Having said that, Minar only lost the match by one break and he was able to get back on serve in the second set after losing his serve early. He hung around and hung around until he pissed Roddick off enough to send a ball into orbit but he just didn’t have much in the way of offensive weapons. By the way, we won’t get to see that Roddick – Jo-Wilfried Tsonga matchup because Tsonga went out tamely to Julien Benneteau. We may have to settle for Roger Federer – Roddick XVII in the semis.


It was wild and crazy last night during the match between Guillermo Canas and Fernando Gonzalez. Gonzalez’ Chilean fans were carrying on like this was a soccer match complete with flag waving and chants. The chair umpire quieted the crowd bilingually and he did it often. Not only that, but the linespeople kept making errors so the players weren’t too happy either.

Gonzalez was playing intelligent tactical tennis. He knew Canas would rather stick a fork in his eye than come to the net so Gonzalez kept feeding him short balls until Canas had to come to the net then passed him. When Canas didn’t move forward, the soft balls got him out of position and left him vulnerable to Gonzalez’ power shots.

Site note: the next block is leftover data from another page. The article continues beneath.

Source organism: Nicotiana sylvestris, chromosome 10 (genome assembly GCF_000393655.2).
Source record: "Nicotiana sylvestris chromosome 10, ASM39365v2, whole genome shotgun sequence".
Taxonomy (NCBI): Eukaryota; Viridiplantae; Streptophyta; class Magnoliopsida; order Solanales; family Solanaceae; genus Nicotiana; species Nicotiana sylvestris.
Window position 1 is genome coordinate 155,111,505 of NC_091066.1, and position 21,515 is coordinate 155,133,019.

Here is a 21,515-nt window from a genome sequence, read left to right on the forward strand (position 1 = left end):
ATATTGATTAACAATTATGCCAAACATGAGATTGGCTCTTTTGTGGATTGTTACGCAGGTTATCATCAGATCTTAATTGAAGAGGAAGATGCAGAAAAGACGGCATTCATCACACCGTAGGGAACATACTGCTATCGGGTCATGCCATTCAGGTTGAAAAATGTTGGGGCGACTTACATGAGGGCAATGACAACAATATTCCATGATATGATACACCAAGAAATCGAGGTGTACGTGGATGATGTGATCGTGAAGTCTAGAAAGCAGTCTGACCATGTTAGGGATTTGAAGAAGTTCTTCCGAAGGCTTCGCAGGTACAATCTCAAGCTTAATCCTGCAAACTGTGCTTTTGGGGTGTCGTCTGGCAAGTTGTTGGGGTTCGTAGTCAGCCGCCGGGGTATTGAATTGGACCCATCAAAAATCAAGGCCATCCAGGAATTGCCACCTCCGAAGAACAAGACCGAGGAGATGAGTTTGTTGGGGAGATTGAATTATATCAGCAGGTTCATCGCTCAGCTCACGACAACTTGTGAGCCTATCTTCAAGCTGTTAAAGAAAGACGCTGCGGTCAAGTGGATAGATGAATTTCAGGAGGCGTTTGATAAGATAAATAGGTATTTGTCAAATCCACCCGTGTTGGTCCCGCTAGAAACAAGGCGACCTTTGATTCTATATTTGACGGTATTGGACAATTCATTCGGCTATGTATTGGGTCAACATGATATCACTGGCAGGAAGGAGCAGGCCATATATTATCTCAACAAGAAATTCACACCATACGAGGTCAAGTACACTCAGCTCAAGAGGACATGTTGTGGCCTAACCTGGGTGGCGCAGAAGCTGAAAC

I was planning to look at how much Guillermo Canas’ career has suffered from his drug suspension by comparing his pre and post-suspension career because it looked like he was headed for a loss – Gonzalez was about the close out the first set against him, but a bit of rude fan behavior intervened.

Gonzalez failed to cash in four set points and Canas crawled back to 6-6 in the tiebreaker. Gonzalez was then serving when someone yelled out in the middle of his service motion to intentionally disturb him. I suppose it’s like those camera shutter going off in the middle of Tiger Woods’ backswing. Gonzalez stopped his serve and spectators booed and pointed to the perpetrator. After restarting his serve, Gonzalez hit a forehand wide on the next point and, one point later, Canas had set point and the first set.

After the tiebreaker ended, the chair umpire called the ATP supervisor so they could find the guy who yelled and throw him out of the stadium. The perpetrator was too smart, though, he’d vacated his seat. On the one hand, the idiot who yelled out interrupted a tense, dramatic match and crossed the line from spectator to intruder. On the other hand, and this goes for golf too, tennis is sometimes just too precious. Baseball pitchers probably hear things they’d be embarrassed to repeat in the middle of their windup and NBA fans take pride in their ability to distract an opposing player at the free throw line.